Flores spoke briefly with reporters before the team finished up their 3-day “voluntary” workout and prepares for the upcoming NFL draft.

If you’ve heard these kind of comments before, it’s because Flores has nailed the proper, cliche  press conference etiquette. Answers are “insightful”, but vague. He gives you an answer while also laying out all other possibilities. That said, he’ll sometimes respond with some sarcasm and wit that’ll reassure you that there is a personality inside of him.

If there is one thing we can take away from Flores’ demeanor and message, it’s that he isn’t about to tolerate the type of locker room culture that festered under Adam Gase. There will be both accountability and self-reflection; and that’s reassuring after witnessing Gase deflect blame to everyone but himself.

With the most important day of the offseason just one week away, we take a look at what Flores had to say at his press conference earlier this morning:

On the Draft:

Most important measuring tool?:

“Combination of production. Height. Weight. Speed. Intangibles. Fit. There’s a myriad of things there. To say it’s just one thing that’s important…they’re all important.”

“Is one more important than the other, I’d say no.”

“It’s the total fit of the player and how we feel they’ll fit with our team.”

Combine/Visits, what do you get out of it?:

“Try to get to know the person, that’s a big part of this.”

“Sometimes people see players as just players. You want to know about their mom, their dad, who was an important person in their life. What kind of adversity they have faced before. Does that person fit your style as a coach, your locker room, the culture you’re trying to build as a team. When you sit down with a player, you’re just trying to get to know him.”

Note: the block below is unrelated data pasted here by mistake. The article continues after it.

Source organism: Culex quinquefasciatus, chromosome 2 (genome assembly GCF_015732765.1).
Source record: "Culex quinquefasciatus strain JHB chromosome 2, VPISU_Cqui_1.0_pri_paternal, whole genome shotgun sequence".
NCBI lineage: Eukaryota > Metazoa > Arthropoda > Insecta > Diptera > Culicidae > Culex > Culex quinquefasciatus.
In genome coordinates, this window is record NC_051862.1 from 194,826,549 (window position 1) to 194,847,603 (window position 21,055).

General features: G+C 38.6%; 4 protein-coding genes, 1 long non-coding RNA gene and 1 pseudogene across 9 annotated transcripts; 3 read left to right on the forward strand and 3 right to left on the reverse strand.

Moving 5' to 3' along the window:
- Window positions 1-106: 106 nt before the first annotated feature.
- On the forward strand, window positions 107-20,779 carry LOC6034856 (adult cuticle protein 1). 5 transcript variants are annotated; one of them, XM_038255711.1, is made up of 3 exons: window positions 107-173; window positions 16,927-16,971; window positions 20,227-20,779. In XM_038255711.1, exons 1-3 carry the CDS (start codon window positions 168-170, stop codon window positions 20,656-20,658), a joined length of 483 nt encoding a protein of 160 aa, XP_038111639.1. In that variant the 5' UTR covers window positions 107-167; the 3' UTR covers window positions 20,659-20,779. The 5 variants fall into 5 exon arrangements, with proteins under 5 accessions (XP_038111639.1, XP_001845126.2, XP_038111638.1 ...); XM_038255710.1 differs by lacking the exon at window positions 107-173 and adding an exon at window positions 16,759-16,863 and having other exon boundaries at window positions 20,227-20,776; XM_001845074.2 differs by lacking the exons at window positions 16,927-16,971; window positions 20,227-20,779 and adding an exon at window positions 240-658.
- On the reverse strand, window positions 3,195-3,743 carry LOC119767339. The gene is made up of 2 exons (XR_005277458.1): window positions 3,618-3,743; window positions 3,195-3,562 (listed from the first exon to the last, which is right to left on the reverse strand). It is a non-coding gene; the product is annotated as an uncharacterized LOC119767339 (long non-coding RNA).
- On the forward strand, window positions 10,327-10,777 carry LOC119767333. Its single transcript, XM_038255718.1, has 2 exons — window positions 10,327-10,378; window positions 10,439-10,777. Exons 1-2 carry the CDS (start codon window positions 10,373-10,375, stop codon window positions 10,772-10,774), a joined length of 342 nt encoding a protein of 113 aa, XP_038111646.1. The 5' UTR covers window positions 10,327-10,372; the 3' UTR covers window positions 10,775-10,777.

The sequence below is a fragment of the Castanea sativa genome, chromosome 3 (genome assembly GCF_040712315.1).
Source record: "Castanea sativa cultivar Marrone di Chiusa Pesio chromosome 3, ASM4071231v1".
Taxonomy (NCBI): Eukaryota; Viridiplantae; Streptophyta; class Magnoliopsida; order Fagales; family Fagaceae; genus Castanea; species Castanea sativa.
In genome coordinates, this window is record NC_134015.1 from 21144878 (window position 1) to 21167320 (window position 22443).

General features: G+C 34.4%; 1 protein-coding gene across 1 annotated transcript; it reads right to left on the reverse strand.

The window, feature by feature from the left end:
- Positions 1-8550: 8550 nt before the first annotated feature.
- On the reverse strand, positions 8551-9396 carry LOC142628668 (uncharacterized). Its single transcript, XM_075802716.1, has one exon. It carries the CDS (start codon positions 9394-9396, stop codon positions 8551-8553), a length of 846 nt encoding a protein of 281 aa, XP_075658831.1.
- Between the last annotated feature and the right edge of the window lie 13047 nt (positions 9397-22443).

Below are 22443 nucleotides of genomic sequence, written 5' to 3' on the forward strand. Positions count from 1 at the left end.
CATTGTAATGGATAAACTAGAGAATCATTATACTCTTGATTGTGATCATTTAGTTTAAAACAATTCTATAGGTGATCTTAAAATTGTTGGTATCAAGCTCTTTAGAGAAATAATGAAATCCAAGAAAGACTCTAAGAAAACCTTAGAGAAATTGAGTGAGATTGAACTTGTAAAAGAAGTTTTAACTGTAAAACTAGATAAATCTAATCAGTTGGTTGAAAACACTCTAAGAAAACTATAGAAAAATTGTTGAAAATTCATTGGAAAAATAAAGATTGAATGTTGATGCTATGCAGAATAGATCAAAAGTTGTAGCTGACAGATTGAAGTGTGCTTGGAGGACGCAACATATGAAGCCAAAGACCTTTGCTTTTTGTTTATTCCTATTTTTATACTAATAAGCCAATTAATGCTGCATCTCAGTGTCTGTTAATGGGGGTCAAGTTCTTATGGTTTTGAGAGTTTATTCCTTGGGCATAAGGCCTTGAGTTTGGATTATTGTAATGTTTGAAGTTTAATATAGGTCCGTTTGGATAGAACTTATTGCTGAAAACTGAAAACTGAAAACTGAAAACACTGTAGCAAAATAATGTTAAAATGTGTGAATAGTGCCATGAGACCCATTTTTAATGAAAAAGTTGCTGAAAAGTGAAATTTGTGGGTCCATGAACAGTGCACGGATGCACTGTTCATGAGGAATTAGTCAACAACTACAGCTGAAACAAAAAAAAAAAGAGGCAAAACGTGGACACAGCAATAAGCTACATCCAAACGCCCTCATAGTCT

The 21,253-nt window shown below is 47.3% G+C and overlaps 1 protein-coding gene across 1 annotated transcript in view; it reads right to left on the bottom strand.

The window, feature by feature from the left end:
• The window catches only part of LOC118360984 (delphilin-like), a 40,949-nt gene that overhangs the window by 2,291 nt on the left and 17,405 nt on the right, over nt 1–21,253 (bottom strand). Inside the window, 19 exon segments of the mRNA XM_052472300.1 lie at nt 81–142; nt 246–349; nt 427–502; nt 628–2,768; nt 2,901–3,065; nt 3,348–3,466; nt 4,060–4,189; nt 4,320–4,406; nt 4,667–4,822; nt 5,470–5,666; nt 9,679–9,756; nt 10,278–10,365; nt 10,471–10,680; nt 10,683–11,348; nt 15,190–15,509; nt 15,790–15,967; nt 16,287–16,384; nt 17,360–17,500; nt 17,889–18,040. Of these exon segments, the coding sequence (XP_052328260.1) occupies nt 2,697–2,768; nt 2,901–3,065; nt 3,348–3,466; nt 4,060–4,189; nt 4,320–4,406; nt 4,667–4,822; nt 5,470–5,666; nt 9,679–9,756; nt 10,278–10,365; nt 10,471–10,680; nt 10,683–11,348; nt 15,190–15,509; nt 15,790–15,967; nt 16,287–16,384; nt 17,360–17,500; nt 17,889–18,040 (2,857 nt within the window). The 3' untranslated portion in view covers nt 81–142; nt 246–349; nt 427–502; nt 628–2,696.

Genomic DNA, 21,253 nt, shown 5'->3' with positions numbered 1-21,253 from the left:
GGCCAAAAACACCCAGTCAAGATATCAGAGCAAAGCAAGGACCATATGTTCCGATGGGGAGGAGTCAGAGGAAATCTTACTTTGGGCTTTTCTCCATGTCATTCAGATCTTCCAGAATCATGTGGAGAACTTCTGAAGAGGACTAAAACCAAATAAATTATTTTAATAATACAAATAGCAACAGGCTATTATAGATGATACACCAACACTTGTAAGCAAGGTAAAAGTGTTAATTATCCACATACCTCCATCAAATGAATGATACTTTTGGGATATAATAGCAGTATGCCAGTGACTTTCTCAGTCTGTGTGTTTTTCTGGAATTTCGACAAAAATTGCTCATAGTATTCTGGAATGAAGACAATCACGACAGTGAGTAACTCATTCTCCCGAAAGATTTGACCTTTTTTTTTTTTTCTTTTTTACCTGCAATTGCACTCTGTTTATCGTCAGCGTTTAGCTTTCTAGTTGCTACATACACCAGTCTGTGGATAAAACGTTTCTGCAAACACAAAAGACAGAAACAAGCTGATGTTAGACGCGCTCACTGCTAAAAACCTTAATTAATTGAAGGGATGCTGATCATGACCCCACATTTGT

I think Dolphins fans know this all too well after the Dez Bryant/Jeff Ireland prostitution episode back in 2010.

Flores’ Influence in the Draft:

“Chris and I definitely work well together. We speak the same language….when we come together it’s the same (language)”

“Have had (and) will have discussions on different scenarios (throughout the draft)”

On his New/Hybrid Defense:

What kind of players do you need for your Hybrid defense?:

“We need good players.”

“I think as a coach, you get a good player, (and you ask yourself) what does he do well? You try and do that.”

“That’s the good thing about having a versatile scheme, it fits a good player.”

“You try and get the best player and I feel me and my staff can fit what we’re going to do around that player.”

“Some guys are going to have a better fit than others, but you have to put the whole fit together.”

On Identity of this Team:

“You know, call it what you want.”

“I’m going to get my team to play hard. Play together. Play with good fundamentals and technique. Play as a team. Put the team first. You have to try and get 11 guys to play together and that’s a hard thing to accomplish as a coach.”

“That’s my goal, you can call it whatever you want. ‘The Patriot Way’….to me, it’s just good football.”